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Arash Sadeghi (left) has reportedly been refusing to eat for more than two months to protest the October 24 arrest of his wife, Golrokh Ebrahimi (right).

Dozens of Iranians have taken part in a rare demonstration outside Tehran's Evin prison to express their support for a jailed activist on hunger strike, Arash Sadeghi.

Sadeghi, a philosophy student who is serving a 15-year prison sentence on security charges, has reportedly been refusing to eat for more than two months to protest the October 24 arrest of his wife, Golrokh Ebrahimi.

Ebrahimi, a writer and human rights activist, has been jailed over an unpublished fictional story about Iran's controversial practice of stoning.

Amnesty International has called the charges against her "ludicrous" and warned that "she is effectively being punished for using her imagination."

Some reports say that up to 800 citizens marched peacefully near the Evin prison, where Sadeghi is being held, to bring attention to his plight.

Protest gatherings are rare in Iran, where antigovernment demonstrations are usually met with force.

Video and images from the January 2 protest shared on social media show citizens holding pictures of Sadeghi and his wife.

Some are seen raising their hands to show the names of Arash and Golrokh written on their palms. "We Are All Arash" is written on the palms of others. Some have covered their faces.

Sadeghi's supporters have in recent days raised alarm over his health after he went 70 days without food.

Hundreds of Iranians inside and outside the country have called for his release on Twitter under the hashtag #SaveArash.

Sadeghi's sentence for "collusion against national security," "propaganda against the state," "spreading lies in cyberspace," and "insulting the founder of the Islamic Republic [Ayatollah Ruhollah Khomeini]" was upheld by an appeals court in March.

Sadeghi told the International Campaign for Human Rights in Iran that the charges stemmed from his support of students who had been denied education and also for taking part in peaceful human rights gatherings.

Sadeghi's hunger strike has put him in the spotlight and earned him the admiration of many who see him as a symbol of resistance against state repression in the Islamic republic.

Amnesty International has called on the Iranian authorities to release Sadeghi and his wife.

In a January 2 statement, the London-based rights group warned that Iranian authorities were putting Sadeghi's life "at grave risk."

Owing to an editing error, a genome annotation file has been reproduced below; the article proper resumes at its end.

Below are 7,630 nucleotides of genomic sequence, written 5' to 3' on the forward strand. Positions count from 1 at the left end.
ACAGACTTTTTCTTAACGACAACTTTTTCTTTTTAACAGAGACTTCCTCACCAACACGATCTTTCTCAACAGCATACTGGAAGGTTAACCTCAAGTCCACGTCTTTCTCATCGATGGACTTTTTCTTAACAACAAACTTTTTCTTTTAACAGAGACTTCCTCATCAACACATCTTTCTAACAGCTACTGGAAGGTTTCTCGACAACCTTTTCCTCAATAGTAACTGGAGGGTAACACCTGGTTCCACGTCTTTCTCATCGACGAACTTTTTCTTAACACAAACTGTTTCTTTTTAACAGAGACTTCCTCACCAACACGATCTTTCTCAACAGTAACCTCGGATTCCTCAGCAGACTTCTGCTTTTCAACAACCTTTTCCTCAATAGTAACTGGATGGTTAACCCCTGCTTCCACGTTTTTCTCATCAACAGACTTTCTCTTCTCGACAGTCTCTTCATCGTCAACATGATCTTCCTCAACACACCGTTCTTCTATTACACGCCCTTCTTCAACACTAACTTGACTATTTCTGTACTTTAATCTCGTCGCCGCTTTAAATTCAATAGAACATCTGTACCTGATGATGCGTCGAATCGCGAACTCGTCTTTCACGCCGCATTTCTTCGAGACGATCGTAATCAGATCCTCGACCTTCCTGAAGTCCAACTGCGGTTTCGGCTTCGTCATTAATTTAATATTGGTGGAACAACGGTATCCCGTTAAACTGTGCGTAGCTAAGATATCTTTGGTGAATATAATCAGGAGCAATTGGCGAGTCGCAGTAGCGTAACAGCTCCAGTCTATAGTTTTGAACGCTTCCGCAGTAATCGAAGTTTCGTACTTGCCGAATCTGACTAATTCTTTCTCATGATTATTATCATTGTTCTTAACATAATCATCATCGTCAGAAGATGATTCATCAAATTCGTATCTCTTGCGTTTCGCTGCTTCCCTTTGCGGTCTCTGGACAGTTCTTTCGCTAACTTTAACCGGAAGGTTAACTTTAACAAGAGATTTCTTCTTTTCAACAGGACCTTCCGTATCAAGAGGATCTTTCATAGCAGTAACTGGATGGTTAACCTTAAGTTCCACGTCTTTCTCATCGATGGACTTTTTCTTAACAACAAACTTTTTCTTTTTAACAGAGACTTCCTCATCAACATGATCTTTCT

"The authorities are well aware that even a delay of a few hours can mean the difference between life and death for Arash Sadeghi," the statement said.

Arash Sadeghi (left) and Golrokh Ebrahimi Iraee

An Iranian lawmaker has warned the government that a prominent jailed dissident is in serious condition on a hunger strike and should be released.

Reformist parliamentarian Elias Hazrati wrote to Judiciary chief Sadeq Larijani that Arash Sadeghi is in critical condition after going 70 days without food and that his death could result in "serious" political consequences for Iran, the ISNA agency reported on December 31.

Sadeghi began the hunger strike to protest the prosecution of his wife, Golrokh Ebrahimi Iraee, who was arrested on October 24 for writing a fictional story about a stoning in Iran after a man burns a Koran. The story was never published.

She was convicted of "insulting Islamic sanctities" and spreading propaganda.

"Two prisoners are currently risking their lives in protest of the status quo [in Iran]," wrote Hazrati, who is also a journalist.

Amnesty International called her trial "grossly unfair."

Thousands of Iranians and many reformist lawmakers and activists on social media have called for the two to be released.

Sadeghi was arrested on June 7 for "assembly and collusion against national security."

He later received a 19-year prison sentence for "endangering national security and disseminating propaganda."

Sadeghi has been compared to prominent Northern Irish hunger striker Bobby Sands, who died while on a hunger strike in 1981.

Based on reporting by dpa, ISNA, and dailydot.com

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